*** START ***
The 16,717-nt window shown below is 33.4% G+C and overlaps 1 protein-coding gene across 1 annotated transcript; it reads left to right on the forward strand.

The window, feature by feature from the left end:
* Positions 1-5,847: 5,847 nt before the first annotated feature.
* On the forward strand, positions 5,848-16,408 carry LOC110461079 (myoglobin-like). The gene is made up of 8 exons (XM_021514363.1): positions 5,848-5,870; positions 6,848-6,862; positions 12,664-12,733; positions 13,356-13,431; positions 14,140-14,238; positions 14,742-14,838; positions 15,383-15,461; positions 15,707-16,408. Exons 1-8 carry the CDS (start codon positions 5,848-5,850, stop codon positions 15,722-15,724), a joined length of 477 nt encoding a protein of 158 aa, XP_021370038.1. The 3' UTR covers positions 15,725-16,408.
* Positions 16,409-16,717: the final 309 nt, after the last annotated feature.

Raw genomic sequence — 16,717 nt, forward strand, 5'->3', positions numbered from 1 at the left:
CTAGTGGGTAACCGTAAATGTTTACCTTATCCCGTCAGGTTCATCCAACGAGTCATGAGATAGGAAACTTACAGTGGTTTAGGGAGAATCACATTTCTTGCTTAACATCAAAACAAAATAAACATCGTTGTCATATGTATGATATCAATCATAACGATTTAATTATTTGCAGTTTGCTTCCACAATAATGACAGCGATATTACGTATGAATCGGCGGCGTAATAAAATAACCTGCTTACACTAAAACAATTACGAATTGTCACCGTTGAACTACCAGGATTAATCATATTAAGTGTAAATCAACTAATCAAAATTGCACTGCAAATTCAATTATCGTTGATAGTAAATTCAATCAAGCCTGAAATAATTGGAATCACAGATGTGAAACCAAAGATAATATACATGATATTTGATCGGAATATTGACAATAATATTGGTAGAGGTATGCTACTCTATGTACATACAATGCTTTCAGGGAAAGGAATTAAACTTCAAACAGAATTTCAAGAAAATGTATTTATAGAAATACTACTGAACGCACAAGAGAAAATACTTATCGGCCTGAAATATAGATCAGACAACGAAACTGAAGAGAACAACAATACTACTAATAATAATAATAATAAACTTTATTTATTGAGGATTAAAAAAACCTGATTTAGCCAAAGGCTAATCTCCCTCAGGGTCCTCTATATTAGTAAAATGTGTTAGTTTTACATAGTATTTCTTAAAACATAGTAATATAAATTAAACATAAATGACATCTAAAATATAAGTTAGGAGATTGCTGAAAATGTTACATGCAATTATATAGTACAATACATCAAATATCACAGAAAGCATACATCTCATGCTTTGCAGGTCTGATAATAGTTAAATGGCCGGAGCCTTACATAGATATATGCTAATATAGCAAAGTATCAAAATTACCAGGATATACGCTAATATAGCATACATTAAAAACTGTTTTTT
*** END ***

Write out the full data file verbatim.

The 16,717-nt window shown below is 33.4% G+C and overlaps 1 protein-coding gene across 1 annotated transcript; it reads left to right on the forward strand.

The window, feature by feature from the left end:
* Positions 1-5,847: 5,847 nt before the first annotated feature.
* On the forward strand, positions 5,848-16,408 carry LOC110461079 (myoglobin-like). The gene is made up of 8 exons (XM_021514363.1): positions 5,848-5,870; positions 6,848-6,862; positions 12,664-12,733; positions 13,356-13,431; positions 14,140-14,238; positions 14,742-14,838; positions 15,383-15,461; positions 15,707-16,408. Exons 1-8 carry the CDS (start codon positions 5,848-5,850, stop codon positions 15,722-15,724), a joined length of 477 nt encoding a protein of 158 aa, XP_021370038.1. The 3' UTR covers positions 15,725-16,408.
* Positions 16,409-16,717: the final 309 nt, after the last annotated feature.

Raw genomic sequence — 16,717 nt, forward strand, 5'->3', positions numbered from 1 at the left:
CTAGTGGGTAACCGTAAATGTTTACCTTATCCCGTCAGGTTCATCCAACGAGTCATGAGATAGGAAACTTACAGTGGTTTAGGGAGAATCACATTTCTTGCTTAACATCAAAACAAAATAAACATCGTTGTCATATGTATGATATCAATCATAACGATTTAATTATTTGCAGTTTGCTTCCACAATAATGACAGCGATATTACGTATGAATCGGCGGCGTAATAAAATAACCTGCTTACACTAAAACAATTACGAATTGTCACCGTTGAACTACCAGGATTAATCATATTAAGTGTAAATCAACTAATCAAAATTGCACTGCAAATTCAATTATCGTTGATAGTAAATTCAATCAAGCCTGAAATAATTGGAATCACAGATGTGAAACCAAAGATAATATACATGATATTTGATCGGAATATTGACAATAATATTGGTAGAGGTATGCTACTCTATGTACATACAATGCTTTCAGGGAAAGGAATTAAACTTCAAACAGAATTTCAAGAAAATGTATTTATAGAAATACTACTGAACGCACAAGAGAAAATACTTATCGGCCTGAAATATAGATCAGACAACGAAACTGAAGAGAACAACAATACTACTAATAATAATAATAATAAACTTTATTTATTGAGGATTAAAAAAACCTGATTTAGCCAAAGGCTAATCTCCCTCAGGGTCCTCTATATTAGTAAAATGTGTTAGTTTTACATAGTATTTCTTAAAACATAGTAATATAAATTAAACATAAATGACATCTAAAATATAAGTTAGGAGATTGCTGAAAATGTTACATGCAATTATATAGTACAATACATCAAATATCACAGAAAGCATACATCTCATGCTTTGCAGGTCTGATAATAGTTAAATGGCCGGAGCCTTACATAGATATATGCTAATATAGCAAAGTATCAAAATTACCAGGATATACGCTAATATAGCATACATTAAAAACTGTTTTTT